# Measurement: Level 1

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The key idea of measurement at level 1 is that objects have measureable attributes that can be compared.

Measuring is fundamentally about making comparisons.  Measurement involves a comparison of an attribute of an object with another object or unit that has the same attribute.

At level 1 students need to develop their understanding of the measurable attributes of objects.  For example, is this bag heavier, lighter or about the same as this one?  No measurement is required but some way of comparing the two bags needs to be devised.   Some attributes, such as length and area, are able to be compared by placing the objects directly in line with another.  This is called direct comparison. Other attributes, such as capacity or circumference, may require an indirect method, such as using water to fill one container and then pouring it into the other container.  This is called indirect comparison.

The decision about using direct or indirect comparison depends on both the attribute and the situation.  While the length of two objects can often be compared by directly lining objects up there are some situations where an indirect comparison is necessary.  For example, a piece of string may be used as an intermediary to indirectly compare the height of an object with its circumference.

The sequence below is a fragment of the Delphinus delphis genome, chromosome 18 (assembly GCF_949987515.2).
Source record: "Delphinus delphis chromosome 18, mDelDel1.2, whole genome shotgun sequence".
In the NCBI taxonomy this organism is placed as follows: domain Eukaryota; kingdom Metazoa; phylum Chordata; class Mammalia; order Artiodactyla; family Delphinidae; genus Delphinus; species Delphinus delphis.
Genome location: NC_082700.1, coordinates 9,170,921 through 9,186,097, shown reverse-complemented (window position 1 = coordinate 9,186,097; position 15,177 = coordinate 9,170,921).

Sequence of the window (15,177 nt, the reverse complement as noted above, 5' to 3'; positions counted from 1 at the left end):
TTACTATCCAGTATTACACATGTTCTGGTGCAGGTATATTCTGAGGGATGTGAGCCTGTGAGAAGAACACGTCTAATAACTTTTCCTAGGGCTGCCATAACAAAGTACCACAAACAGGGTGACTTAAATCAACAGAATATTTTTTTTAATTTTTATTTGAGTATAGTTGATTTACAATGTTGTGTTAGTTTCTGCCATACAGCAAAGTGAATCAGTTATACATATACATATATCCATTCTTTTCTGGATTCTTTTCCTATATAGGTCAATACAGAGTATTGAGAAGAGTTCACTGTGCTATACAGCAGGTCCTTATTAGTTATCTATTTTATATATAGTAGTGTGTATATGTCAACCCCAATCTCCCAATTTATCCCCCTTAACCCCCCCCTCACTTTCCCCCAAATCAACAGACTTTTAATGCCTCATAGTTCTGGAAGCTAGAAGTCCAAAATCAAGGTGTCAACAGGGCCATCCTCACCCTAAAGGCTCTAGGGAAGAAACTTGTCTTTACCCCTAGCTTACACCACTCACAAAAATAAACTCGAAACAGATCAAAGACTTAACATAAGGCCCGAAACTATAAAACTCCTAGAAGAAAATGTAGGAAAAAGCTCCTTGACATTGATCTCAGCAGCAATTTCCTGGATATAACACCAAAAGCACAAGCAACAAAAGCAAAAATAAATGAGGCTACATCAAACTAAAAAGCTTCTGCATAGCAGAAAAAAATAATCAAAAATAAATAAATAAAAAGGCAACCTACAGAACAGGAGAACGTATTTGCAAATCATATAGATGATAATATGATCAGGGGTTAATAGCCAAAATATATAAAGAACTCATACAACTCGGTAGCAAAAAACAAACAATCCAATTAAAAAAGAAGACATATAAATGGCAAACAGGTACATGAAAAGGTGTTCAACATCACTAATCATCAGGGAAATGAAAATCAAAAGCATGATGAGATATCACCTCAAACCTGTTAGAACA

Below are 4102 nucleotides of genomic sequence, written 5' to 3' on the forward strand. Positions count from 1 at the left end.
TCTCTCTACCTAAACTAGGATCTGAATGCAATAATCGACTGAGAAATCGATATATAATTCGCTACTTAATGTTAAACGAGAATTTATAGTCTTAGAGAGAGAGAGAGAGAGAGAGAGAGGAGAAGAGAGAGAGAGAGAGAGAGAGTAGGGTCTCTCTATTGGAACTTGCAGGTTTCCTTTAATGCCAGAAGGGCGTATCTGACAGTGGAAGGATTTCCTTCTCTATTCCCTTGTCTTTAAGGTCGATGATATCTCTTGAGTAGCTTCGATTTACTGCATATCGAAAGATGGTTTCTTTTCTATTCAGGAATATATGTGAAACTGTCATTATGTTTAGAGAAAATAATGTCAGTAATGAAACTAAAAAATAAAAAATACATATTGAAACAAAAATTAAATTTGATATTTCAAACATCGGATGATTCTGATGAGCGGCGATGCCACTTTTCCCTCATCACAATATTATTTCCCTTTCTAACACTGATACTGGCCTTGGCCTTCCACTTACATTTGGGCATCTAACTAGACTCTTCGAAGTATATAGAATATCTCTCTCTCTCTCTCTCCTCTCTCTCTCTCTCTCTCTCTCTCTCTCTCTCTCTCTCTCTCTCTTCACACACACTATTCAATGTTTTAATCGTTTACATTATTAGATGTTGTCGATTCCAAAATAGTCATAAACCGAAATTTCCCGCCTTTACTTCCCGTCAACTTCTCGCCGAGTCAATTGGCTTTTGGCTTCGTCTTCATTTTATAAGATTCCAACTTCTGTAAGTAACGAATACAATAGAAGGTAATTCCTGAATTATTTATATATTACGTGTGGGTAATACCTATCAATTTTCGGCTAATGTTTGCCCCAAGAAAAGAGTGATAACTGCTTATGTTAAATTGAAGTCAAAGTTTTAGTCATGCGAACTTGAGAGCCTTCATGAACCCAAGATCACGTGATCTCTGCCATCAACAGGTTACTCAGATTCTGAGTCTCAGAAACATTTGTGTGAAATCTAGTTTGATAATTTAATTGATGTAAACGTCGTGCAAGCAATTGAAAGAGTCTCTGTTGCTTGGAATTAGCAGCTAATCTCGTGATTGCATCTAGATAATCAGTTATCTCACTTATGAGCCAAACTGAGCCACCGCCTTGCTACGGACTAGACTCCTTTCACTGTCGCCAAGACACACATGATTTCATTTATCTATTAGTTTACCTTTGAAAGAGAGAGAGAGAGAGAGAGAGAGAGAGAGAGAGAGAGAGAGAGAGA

Students at level 1 should explore comparisons involving the attributes of length, area, volume and capacity, weight (mass), turn (angle), time and temperature.

Indirect and direct comparison allows you to state which of the objects being compared is longer/wider/heavier but does not allow you to quantify the “size” of the object or the “size” of the difference between the objects.

Once students understand the attributes of objects that can be measured they need to understand what units of measure might be used for the particular attribute in question.  The most easily understood units are those where you can use multiple copies of the unit to physically cover, match or fill the attribute measured.  For example, you can lay toothpicks along the length of the book or can cover the area of the desk with business cards.  Measuring the same object with different-sized units helps students understand that the unit used is as important as the attribute being measured.

This key idea develops from the informal comparison of objects during pre-school years.

This key idea is extended to the key idea of measurement of level 2 where the students use non-standard and simple standard units to measure the attributes of objects.